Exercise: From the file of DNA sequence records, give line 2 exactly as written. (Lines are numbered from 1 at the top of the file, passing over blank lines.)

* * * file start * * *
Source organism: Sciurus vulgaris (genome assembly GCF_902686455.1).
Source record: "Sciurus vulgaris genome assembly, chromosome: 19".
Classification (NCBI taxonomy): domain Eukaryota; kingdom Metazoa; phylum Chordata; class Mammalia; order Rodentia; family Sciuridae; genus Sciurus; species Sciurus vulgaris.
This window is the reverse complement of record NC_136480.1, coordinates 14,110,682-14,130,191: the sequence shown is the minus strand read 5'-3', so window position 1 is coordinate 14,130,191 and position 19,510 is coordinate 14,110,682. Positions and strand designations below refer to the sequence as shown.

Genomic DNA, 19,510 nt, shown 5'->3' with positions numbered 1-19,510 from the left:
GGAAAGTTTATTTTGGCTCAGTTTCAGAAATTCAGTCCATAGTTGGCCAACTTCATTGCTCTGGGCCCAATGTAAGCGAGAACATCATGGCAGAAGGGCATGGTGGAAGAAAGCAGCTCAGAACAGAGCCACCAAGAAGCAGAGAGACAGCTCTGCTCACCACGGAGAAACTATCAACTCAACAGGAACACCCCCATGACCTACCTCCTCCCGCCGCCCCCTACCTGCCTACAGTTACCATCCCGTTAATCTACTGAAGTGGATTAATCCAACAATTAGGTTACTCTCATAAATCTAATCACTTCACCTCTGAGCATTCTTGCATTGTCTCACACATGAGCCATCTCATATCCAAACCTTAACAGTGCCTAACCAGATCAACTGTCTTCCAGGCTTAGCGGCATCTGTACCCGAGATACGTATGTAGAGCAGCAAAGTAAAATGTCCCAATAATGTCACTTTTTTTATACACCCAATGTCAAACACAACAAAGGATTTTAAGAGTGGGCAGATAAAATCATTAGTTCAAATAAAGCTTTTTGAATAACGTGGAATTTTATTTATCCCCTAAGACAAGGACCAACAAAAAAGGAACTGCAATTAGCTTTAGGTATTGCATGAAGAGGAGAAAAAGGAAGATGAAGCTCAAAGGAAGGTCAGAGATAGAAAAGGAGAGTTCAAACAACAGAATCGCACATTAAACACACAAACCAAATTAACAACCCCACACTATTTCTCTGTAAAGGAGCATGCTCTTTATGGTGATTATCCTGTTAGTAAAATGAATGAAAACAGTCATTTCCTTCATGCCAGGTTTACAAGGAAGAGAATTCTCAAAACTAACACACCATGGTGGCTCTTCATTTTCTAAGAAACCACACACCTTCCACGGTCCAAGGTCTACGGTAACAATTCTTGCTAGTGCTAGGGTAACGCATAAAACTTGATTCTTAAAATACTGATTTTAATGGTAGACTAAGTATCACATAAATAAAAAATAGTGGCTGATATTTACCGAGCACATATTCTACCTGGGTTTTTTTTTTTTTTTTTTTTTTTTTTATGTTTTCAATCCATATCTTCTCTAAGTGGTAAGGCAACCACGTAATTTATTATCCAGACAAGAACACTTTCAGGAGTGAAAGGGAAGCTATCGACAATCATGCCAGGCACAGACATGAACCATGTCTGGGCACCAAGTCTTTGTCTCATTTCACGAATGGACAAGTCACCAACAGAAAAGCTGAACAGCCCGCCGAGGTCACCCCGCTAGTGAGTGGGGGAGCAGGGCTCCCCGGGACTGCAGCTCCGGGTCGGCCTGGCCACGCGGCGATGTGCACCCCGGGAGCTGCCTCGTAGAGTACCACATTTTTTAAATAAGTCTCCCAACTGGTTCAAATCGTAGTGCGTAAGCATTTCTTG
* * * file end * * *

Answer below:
Source record: "Sciurus vulgaris genome assembly, chromosome: 19".